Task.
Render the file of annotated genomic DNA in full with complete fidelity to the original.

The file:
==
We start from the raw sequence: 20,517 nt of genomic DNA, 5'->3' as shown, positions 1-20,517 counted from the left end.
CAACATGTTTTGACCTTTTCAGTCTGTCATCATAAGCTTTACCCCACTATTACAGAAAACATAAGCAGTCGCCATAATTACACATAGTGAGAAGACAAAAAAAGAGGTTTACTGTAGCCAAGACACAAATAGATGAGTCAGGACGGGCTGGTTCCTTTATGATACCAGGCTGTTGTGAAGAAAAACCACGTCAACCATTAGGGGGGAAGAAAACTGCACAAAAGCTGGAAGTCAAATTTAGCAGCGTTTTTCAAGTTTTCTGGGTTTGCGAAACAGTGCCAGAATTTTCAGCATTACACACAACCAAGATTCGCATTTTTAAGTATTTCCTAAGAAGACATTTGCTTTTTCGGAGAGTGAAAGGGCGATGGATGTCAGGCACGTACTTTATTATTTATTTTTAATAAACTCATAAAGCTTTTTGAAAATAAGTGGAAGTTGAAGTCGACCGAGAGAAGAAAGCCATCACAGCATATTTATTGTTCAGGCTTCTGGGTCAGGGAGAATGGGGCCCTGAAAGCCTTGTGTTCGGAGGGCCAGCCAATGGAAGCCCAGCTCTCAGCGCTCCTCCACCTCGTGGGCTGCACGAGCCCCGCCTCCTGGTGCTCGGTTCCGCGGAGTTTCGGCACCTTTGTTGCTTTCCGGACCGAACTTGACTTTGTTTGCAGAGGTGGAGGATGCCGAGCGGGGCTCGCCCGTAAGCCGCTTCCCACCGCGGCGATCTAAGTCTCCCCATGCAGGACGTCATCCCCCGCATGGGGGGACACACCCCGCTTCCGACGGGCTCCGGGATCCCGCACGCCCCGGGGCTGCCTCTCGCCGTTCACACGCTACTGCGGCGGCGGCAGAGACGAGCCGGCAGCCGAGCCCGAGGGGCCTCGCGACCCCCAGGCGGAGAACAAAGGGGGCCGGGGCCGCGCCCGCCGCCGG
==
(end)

We start from the raw sequence: 20,517 nt of genomic DNA, 5'->3' as shown, positions 1-20,517 counted from the left end.
CAACATGTTTTGACCTTTTCAGTCTGTCATCATAAGCTTTACCCCACTATTACAGAAAACATAAGCAGTCGCCATAATTACACATAGTGAGAAGACAAAAAAAGAGGTTTACTGTAGCCAAGACACAAATAGATGAGTCAGGACGGGCTGGTTCCTTTATGATACCAGGCTGTTGTGAAGAAAAACCACGTCAACCATTAGGGGGGAAGAAAACTGCACAAAAGCTGGAAGTCAAATTTAGCAGCGTTTTTCAAGTTTTCTGGGTTTGCGAAACAGTGCCAGAATTTTCAGCATTACACACAACCAAGATTCGCATTTTTAAGTATTTCCTAAGAAGACATTTGCTTTTTCGGAGAGTGAAAGGGCGATGGATGTCAGGCACGTACTTTATTATTTATTTTTAATAAACTCATAAAGCTTTTTGAAAATAAGTGGAAGTTGAAGTCGACCGAGAGAAGAAAGCCATCACAGCATATTTATTGTTCAGGCTTCTGGGTCAGGGAGAATGGGGCCCTGAAAGCCTTGTGTTCGGAGGGCCAGCCAATGGAAGCCCAGCTCTCAGCGCTCCTCCACCTCGTGGGCTGCACGAGCCCCGCCTCCTGGTGCTCGGTTCCGCGGAGTTTCGGCACCTTTGTTGCTTTCCGGACCGAACTTGACTTTGTTTGCAGAGGTGGAGGATGCCGAGCGGGGCTCGCCCGTAAGCCGCTTCCCACCGCGGCGATCTAAGTCTCCCCATGCAGGACGTCATCCCCCGCATGGGGGGACACACCCCGCTTCCGACGGGCTCCGGGATCCCGCACGCCCCGGGGCTGCCTCTCGCCGTTCACACGCTACTGCGGCGGCGGCAGAGACGAGCCGGCAGCCGAGCCCGAGGGGCCTCGCGACCCCCAGGCGGAGAACAAAGGGGGCCGGGGCCGCGCCCGCCGCCGG